Staci L. Reidinger on Serving Her Country

May 1, 2018

Name: Staci L. Reidinger, APR+M

Current status: Public Relations Director, The UPS Store, Inc. HQ

Location: San Diego

Career highlights: U.S. Marine Corps veteran and communications professional with over 13 years of experience leading PR and news teams in the United States, Asia-Pacific and the Middle East. Developed a training program and helped educate over 450 foreign diplomats in crisis communication, media relations and reputation management while deployed with U.S. and NATO forces in Afghanistan.

Favorite downtime activity: Trail running with my dogs

Favorite place to travel: Anywhere tropical that does not have internet!

Any three dinner guests: Eleanor Roosevelt, Martin Luther King Jr. and (Saint) Mother Teresa

Favorite film: “Moulin Rouge”

Why did you decide to pursue a career in the armed forces?

I grew up in a small town in southern Louisiana with a big family, and moved overseas with my parents to live in Scotland and Singapore between the ages of 9 and 11. This experience changed my perspective of the world and, when we moved back to that small town, I knew that there was more of the world I wanted to see. 

I loved playing sports and couldn’t pass up the opportunity to serve my country alongside competitive athletes and others who are passionate about fitness. Wait, we get paid to work out?

What was the most rewarding part of the Marine Corps?

The people who became my family. I left my small Louisiana hometown at 17 and served for over 23 years away from my closest family and friends. Over time, from duty stations to deployments, I gradually expanded my family with people from all over the United States and some from other countries. 

When Marines say, “Semper Fidelis,” the faithful part is to each other because, regardless of distance, we have a lifelong bond. It’s a bond strengthened by our shared sacrifices and shared special moments that we couldn’t experience with our family and friends at home.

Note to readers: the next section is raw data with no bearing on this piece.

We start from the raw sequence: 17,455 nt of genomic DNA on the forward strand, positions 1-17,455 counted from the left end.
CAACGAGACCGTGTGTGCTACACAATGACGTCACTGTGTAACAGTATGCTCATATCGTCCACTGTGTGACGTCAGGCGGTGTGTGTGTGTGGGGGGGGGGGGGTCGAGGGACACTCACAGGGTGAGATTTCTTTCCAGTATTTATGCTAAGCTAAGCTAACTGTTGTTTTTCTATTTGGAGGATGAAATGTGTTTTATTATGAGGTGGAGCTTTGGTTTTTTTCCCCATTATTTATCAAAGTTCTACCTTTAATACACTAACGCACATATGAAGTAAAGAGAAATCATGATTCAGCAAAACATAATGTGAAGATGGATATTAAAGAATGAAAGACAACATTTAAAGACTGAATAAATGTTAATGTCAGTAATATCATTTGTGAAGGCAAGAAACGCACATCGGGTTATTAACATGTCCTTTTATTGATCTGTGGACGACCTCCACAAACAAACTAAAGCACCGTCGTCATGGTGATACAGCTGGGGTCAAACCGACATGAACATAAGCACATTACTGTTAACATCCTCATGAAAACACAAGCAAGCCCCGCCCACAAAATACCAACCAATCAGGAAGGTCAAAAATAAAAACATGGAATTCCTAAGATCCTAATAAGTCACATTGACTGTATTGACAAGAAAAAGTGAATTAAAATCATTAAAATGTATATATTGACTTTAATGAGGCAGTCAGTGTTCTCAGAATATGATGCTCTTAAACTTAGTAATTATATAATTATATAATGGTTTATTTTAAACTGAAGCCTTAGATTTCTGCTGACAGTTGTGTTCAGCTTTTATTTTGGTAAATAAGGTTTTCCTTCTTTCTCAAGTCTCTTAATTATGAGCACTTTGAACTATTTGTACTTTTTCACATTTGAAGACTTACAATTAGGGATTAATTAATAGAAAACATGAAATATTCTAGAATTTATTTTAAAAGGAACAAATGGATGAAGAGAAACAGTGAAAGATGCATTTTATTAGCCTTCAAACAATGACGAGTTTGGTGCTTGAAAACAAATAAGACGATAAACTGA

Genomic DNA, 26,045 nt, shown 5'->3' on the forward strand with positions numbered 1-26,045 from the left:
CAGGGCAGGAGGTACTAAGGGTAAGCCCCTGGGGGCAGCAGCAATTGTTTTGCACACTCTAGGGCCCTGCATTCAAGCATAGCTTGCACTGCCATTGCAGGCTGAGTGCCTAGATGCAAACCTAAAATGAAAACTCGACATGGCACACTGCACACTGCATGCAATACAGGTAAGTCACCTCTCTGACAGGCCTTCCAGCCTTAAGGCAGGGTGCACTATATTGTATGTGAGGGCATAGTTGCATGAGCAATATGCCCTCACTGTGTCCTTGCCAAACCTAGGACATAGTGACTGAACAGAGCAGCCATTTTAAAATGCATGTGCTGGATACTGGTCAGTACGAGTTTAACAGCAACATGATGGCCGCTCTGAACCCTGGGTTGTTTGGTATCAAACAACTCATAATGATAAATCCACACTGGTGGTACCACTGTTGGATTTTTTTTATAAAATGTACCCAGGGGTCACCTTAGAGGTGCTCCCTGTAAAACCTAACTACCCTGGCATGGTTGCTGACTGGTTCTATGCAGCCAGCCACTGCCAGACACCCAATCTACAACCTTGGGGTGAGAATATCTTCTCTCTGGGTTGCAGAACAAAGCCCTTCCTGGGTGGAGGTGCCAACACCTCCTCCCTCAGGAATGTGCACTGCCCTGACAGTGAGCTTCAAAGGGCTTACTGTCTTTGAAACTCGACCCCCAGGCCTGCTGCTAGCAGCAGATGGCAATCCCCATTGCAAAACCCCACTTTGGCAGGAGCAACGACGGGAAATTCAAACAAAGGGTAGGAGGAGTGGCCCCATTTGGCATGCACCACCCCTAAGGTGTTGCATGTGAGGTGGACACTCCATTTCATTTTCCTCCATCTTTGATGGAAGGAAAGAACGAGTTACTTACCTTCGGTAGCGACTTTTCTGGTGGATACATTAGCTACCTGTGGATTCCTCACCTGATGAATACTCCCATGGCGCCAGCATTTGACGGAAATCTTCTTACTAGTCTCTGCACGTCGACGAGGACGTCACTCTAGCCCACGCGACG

What has helped prepare you for the transition from the Marine Corps to civilian life?

Continuing education and connecting with communications professionals outside the military have helped me with the transition. Whether it’s earning formal degrees, [participating in] certificate programs and workshops, or reading trade publications, having a lifelong love of learning has helped keep me sharp. In particular, completing my master’s at San Diego State University a few years before leaving the service boosted my ability to conduct formal research and strategic planning.

PRSA has played a key role in my ability to understand the civilian PR sector. As a San Diego Chapter member, I have been exposed to an array of communications professionals across industries and have served on special committees to advance our profession.

Without this connection to the civilian sector, I don’t think my transition from active duty would have been as successful. 

What advice do you have for a new pro or recent grad who’s considering joining the Marines or another branch of the U.S. military?

Serving your country is a noble cause that, even on bad days, helps you persevere when times are tough. As a public affairs officer, you get the chance to shape history through storytelling and an opportunity to help develop young men and women into strong, confident and productive citizens.

As a military spokesperson, you’ve walked in the shoes of the people you represent, and this makes it easier to speak on behalf of them. I won’t sugarcoat the military lifestyle: It’s tough, it’s fast-paced and it can be a bit lonely as a senior leader. But, if you love public relations, want to serve your country and want a challenge, then I can’t think of a better place to start off your PR career.

What are some leadership lessons you’ve learned in your career, and how do those apply to the PR profession?

Treat everyone with respect. Relationships are vital to success for PR professionals. I’ve learned over time that if you are kind, compassionate and willing to slow down and understand each person you meet, then you’ll be surprised how often they remember how you made them feel.

We might get one chance to make an impression, so make it count. In addition, be the catalyst for change, innovation and optimism in the face of mediocrity. As PR professionals and leaders, we can get bogged down in what’s happening today, next week and next month.

John Elsasser

John Elsasser is the editor-in-chief of Strategies & Tactics. He joined PRSA in 1994.



Jenny Robinson says:

We are thrilled that Staci has joined the PR team at The UPS Store, Inc.! It's obvious that her military training and experience have prepared her well for a professional civilian career. Really looking forward to being a part of her impact on our business. Welcome Staci!

May 4, 2018

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